Consider a child who has leaned to refer to her vulva as her “cupcake.” An adult might just nod with an “uh huh” and shrug it off if she built up the courage to say that somebody touched her cupcake. And that offense could slip under the radar. Also, if our children only know their body parts by their correct names, we will see the waving red flag if they suddenly refer to a body part by a nickname.

Consent, body rights, empathy and privacy are important things to keep in that open dialogue. There are many books out there for everyone, preschoolers to adults, to help guide us in these conversations. I know that I have to fight with myself to let go of that self-consciousness when discussing genitalia with my children because I want them to always feel like it is safe to talk about any part of their body. Their bodies are healthy and no part is off-limits for a discussion.

5 tips for keeping an open, matter-of-fact dialogue with our kids about their bodies.

1. Always answer a toddler or preschoolers questions about their body. No giggling or silliness. No “go ask your dad.” And the same goes for our pre-teens and teens!

2. Embrace the opportunity to answer questions in public. Your child will know they can talk to you anytime, and you will be doing your part to normalize these conversations for anyone who happens to be within earshot.

3. Use the correct words. If your toddler learned the word elbow and said, “is that your elbow?,” what would you say? Chances are, you would say, “that’s right! It’s my elbow!” instead of a vague acknowledgement followed by a change of subject. Use the same confident tone with all body parts, whether it’s an elbow, knee, penis, or vulva.

4. Teach your child that their body is theirs and no one has the right to ‘hurt’ their bodies even when a grown up is doing it. For children, it’s very empowering to have permission to say “no” to an adult or walk away from them, if they’re uncomfortable with a request. (It’s also important to note that, often, sexual abuse doesn’t hurt. The predator will be sure not to harm the child, to make sure it feels good, to help ensure that the child doesn’t tell, and so they can continue. Teaching body rights (that no one should to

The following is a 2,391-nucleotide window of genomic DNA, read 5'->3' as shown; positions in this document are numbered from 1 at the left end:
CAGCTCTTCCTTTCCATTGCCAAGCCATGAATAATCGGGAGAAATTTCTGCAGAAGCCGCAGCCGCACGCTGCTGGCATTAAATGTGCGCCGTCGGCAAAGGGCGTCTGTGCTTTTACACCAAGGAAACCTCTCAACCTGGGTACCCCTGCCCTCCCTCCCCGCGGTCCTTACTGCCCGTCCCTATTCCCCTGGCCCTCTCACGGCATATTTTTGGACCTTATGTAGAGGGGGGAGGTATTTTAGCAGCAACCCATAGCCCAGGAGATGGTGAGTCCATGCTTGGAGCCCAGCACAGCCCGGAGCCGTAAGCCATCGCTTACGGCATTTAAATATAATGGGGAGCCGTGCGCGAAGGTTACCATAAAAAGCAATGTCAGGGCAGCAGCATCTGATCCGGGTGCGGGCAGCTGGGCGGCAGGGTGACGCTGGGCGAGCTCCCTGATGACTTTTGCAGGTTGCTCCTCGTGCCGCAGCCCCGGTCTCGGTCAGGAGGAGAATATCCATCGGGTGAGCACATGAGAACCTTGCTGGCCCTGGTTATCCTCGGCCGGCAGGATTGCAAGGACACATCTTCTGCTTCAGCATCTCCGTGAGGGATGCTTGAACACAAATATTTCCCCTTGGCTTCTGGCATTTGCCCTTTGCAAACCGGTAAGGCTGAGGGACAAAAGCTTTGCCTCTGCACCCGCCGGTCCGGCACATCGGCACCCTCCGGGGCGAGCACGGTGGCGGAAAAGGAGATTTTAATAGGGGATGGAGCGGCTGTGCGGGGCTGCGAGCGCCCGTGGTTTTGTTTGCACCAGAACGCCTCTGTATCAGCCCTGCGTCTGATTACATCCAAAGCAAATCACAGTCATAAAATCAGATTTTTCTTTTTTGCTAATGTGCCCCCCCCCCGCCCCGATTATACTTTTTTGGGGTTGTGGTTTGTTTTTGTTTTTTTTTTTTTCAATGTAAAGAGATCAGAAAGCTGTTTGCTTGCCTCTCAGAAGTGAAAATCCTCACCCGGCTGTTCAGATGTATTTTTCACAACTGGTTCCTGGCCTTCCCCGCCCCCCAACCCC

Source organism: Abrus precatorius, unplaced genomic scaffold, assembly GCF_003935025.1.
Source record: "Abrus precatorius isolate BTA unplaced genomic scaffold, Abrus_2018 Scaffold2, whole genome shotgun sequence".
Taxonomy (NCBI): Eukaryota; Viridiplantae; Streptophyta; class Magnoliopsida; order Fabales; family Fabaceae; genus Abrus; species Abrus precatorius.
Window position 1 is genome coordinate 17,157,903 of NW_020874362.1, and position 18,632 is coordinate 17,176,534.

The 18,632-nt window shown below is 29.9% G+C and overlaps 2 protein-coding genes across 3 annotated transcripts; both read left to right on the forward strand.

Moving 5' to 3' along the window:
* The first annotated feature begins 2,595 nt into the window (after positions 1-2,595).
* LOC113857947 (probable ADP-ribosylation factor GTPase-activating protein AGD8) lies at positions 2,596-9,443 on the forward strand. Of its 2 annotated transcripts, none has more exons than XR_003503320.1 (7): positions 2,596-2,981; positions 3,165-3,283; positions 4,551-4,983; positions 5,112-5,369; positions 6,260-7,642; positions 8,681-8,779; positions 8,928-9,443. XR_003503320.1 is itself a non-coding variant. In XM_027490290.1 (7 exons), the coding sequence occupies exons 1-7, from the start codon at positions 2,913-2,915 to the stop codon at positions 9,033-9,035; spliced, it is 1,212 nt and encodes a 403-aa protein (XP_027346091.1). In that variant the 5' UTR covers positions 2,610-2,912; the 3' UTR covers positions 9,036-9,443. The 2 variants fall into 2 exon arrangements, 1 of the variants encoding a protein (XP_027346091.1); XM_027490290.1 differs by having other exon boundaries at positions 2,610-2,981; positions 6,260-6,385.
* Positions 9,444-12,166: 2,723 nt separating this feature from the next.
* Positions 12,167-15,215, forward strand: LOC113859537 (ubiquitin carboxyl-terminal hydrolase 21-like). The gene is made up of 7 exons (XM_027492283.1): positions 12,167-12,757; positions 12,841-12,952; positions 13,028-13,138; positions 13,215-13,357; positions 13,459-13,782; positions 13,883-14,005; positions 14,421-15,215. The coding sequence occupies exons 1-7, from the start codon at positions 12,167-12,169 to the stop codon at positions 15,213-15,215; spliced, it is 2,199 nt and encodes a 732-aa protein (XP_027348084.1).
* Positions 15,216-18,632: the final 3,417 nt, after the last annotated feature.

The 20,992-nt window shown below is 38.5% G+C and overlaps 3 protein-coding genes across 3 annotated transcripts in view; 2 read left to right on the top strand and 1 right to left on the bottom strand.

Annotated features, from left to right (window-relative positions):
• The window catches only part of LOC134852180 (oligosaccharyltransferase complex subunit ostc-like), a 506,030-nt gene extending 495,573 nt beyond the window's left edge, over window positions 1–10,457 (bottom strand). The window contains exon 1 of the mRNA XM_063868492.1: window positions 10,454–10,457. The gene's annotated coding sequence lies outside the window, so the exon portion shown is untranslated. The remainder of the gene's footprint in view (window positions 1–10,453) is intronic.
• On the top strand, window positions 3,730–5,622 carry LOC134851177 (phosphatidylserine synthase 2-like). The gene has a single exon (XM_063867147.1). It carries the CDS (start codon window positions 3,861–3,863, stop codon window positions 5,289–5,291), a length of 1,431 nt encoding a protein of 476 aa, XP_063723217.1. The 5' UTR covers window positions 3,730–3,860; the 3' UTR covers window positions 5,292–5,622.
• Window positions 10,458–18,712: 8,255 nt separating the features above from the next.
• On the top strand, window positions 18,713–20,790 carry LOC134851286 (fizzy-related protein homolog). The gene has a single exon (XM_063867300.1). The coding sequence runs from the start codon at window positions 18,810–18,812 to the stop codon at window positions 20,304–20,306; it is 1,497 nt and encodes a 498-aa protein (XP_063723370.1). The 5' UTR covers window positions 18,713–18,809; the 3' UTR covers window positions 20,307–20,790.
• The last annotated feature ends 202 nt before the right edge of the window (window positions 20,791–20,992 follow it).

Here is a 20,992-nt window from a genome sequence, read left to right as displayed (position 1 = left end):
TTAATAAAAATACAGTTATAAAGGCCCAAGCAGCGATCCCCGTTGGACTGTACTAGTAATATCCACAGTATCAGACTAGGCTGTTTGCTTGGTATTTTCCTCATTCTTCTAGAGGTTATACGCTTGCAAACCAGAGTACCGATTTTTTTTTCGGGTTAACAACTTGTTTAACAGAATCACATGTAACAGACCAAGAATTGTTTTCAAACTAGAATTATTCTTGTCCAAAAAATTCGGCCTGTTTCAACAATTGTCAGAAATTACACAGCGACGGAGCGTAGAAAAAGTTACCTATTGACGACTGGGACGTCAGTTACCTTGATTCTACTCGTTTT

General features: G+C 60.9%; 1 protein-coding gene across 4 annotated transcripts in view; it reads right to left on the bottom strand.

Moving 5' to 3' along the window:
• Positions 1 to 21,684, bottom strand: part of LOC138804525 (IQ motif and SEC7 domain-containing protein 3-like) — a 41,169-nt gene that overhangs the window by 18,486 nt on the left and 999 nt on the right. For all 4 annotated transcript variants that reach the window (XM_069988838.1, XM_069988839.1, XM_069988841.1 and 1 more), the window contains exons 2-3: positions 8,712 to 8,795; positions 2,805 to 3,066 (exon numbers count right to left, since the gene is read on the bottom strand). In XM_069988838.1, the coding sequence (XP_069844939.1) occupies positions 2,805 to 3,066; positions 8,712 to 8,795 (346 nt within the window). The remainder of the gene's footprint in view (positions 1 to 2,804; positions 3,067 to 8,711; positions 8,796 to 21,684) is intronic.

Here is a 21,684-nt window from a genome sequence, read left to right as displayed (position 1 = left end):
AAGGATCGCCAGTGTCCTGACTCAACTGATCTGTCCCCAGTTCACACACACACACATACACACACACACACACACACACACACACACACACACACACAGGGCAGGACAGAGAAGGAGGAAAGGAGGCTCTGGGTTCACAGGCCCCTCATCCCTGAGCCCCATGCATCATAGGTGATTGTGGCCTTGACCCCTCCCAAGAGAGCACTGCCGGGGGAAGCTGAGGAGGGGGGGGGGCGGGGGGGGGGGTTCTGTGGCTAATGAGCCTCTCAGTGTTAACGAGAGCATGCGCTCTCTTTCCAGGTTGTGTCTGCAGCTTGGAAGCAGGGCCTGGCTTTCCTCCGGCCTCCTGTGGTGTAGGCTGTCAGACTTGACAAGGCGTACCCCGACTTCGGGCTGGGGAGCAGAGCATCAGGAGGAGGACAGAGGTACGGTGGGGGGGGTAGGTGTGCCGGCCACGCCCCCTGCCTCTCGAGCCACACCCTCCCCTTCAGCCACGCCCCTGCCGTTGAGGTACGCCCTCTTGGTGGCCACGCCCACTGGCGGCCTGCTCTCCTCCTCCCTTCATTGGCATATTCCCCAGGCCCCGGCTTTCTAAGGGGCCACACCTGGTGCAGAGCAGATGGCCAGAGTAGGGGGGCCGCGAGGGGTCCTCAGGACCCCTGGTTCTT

5. Children are guaranteed to explore their bodies. It’s natural. Resist the urge to make a scene about it. Keeping our voices calm and positive. A gentle reminder of doing it in a private place is ok if they are old enough to understand.
We want our children to feel completely familiar and confident with their bodies. No shame, no confusion, no embarrassment. A child or teen who has knowledge and information is empowered. They are at far lower risk for abuse. They are more likely be adults who enjoy a healthy and beautiful sexual relationship and understand their own sexuality.

For some excellent resources on the prevention of sexual abuse, check out the Mama Bear Effect.

For an awesome children’s book about our bodies and how babies are made, we recommend It’s Not The Stork!.

Let’s start a conversation. What are your suggestions or struggles when it comes to raising body confident kids?

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Comments